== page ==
Savvy Games Group, a Saudi Public Investment Fund-owned gaming and esports firm will buy Scopely for $4.9 billion. Scopely, founded in 2011, makes smartphone games such as Yahtzee With Buddies, Star Trek Fleet Command, Marvel Strike Force, Stumble Guys, and Scrabble Go.
After financing $340 million in 2020, the Los Angeles-based business was valued at $3.3 billion. Scopely has grown through acquisitions. Scopely bought Disney’s FoxNext Games in 2020 and Sony Pictures Entertainment’s GSN Games in 2021 for $1 billion.
“Scopely is one of the fastest-growing gaming businesses today, and we have long admired their ability to establish devoted, engaged player communities,” stated Savvy Games Group CEO Brian Ward in a news statement. Savvy Games Group invites the brightest brains to invest in and build the global games community.
Scopely, ESL, and Faceit will be “independent entities” under Savvy. Walter Driver and Javier Ferreira will remain co-CEOs.
“As part of the Savvy Games Group portfolio, we will continue to grow one of the world’s most diverse mobile-first gaming companies,” stated Scopely co-CEO Javier Ferreira in a news announcement. Our technical platform, market-leading studio environment, and world-class workforce have always kept us ahead of the fast-evolving games industry, generating long-lasting franchises that please gamers worldwide. We’re excited to reimagine the play alongside Brian and Savvy.”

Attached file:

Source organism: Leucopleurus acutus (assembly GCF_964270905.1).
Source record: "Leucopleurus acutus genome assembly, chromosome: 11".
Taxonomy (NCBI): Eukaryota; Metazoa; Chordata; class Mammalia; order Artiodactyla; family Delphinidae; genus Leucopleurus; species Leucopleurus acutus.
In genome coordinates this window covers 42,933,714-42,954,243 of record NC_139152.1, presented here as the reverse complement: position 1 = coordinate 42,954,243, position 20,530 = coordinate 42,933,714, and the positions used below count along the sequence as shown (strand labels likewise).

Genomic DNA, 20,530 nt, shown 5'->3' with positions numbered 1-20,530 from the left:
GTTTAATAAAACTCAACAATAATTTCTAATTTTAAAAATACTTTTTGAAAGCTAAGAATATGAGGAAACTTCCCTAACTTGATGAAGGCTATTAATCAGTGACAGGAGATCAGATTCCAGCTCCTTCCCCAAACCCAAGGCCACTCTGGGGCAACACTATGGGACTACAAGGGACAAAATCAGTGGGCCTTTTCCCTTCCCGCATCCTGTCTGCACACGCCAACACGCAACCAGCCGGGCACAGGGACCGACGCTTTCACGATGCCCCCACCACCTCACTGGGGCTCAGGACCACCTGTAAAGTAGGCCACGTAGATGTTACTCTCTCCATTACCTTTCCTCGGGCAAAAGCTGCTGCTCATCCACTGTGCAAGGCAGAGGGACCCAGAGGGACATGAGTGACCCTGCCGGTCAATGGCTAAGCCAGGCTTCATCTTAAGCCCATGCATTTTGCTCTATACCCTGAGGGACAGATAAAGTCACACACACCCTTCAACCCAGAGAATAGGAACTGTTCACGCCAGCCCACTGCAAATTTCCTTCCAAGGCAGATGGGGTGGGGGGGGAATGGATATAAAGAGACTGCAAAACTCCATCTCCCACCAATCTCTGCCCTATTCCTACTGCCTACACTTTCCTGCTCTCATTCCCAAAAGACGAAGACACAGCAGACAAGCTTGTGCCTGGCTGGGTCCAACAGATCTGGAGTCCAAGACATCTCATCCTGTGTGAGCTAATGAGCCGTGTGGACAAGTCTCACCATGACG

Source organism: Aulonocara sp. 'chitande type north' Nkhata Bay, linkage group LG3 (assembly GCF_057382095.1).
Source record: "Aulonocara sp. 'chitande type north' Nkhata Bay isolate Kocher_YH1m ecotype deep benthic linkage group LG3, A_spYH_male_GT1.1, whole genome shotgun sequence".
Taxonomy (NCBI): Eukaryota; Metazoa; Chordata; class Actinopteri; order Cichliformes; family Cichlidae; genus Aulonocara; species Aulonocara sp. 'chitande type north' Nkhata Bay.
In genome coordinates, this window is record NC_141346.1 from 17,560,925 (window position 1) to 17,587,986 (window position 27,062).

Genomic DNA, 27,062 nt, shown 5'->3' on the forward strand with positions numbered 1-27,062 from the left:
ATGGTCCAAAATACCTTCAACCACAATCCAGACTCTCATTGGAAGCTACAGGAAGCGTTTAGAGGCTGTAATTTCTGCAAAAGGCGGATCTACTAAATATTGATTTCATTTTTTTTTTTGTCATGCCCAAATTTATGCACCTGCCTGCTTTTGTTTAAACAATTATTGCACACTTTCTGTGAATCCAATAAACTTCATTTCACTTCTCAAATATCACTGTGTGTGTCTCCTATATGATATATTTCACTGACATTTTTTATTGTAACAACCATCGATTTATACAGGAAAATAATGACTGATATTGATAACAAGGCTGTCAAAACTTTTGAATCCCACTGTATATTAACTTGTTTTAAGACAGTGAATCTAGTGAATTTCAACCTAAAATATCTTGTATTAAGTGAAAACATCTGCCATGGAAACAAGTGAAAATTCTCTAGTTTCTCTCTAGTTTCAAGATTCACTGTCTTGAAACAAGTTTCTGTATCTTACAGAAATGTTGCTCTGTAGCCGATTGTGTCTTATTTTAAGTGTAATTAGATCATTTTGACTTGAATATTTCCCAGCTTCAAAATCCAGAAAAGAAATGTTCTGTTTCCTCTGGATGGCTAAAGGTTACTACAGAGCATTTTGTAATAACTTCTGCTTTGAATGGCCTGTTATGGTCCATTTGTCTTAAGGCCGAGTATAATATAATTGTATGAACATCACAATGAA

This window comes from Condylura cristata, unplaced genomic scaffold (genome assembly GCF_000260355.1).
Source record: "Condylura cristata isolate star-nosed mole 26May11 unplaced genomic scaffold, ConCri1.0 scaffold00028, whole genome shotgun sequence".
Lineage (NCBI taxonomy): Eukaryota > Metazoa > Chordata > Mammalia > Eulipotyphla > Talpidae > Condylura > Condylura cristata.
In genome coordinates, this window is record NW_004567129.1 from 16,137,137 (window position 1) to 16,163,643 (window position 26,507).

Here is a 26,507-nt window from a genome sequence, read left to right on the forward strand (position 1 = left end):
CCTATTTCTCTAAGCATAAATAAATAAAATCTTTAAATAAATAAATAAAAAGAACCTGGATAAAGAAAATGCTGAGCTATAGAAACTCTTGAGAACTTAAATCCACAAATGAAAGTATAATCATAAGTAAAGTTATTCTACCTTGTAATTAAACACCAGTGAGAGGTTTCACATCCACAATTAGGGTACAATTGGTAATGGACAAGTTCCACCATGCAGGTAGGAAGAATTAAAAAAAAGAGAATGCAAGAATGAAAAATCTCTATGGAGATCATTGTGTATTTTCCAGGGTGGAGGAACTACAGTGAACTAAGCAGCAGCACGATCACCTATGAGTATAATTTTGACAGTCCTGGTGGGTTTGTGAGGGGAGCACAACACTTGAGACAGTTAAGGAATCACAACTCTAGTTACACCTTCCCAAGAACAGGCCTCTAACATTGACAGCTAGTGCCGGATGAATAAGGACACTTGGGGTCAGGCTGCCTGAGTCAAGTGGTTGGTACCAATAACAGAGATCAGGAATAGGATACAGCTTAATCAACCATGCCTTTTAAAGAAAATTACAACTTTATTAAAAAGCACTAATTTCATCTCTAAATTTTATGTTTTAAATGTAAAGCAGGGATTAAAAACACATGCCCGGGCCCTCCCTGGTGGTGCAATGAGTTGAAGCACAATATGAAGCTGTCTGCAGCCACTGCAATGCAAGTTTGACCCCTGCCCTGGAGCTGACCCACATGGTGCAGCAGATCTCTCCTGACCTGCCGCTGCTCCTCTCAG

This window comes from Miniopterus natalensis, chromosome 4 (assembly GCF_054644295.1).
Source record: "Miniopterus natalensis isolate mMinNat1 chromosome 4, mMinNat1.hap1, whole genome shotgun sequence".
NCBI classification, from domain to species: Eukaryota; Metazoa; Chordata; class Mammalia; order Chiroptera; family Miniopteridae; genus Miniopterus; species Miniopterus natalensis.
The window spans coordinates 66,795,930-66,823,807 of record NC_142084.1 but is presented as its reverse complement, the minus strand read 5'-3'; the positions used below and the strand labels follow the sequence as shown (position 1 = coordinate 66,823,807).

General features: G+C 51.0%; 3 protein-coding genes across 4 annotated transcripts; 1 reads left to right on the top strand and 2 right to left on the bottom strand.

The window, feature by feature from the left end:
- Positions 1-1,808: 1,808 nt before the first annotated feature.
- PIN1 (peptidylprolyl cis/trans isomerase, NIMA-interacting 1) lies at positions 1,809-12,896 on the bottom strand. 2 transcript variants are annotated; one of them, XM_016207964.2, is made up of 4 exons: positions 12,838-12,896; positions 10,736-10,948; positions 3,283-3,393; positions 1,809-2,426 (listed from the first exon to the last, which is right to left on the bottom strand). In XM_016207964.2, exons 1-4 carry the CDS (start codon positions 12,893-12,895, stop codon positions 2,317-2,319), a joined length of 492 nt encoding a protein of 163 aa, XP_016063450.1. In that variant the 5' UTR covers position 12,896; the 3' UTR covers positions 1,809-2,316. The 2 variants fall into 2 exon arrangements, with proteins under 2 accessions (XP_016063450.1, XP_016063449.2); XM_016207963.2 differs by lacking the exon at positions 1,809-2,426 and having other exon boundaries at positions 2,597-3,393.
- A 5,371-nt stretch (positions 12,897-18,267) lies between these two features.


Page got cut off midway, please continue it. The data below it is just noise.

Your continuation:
Savvy said the purchase, which requires regulatory approval, would boost its capacity to launch new gaming products worldwide. In addition, the business said the purchase would build on Scopely’s cross-platform strategy to expand its live services expertise to PC, console, and other markets.
Bloomberg reported this week that the Saudi Arabian government is committing $38 billion to become the next video-game hotspot, and Savvy aims to produce and purchase top-tier titles.
The transaction is the sixth most expensive video game purchase. Microsoft’s acquisition of Activision Blizzard for $68.7 billion, which is still pending, is followed by Take-$12.7 Two’s billion purchase of Zynga, Tencent’s $8.6 billion purchase of Supercell, Microsoft’s $8.1 billion purchase of ZeniMax, Activision’s $5.9 billion purchase of King.